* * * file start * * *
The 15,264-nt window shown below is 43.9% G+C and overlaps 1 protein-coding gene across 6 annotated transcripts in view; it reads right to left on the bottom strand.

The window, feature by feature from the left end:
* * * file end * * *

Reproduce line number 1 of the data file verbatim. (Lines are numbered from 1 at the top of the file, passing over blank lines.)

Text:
The 15,264-nt window shown below is 43.9% G+C and overlaps 1 protein-coding gene across 6 annotated transcripts in view; it reads right to left on the bottom strand.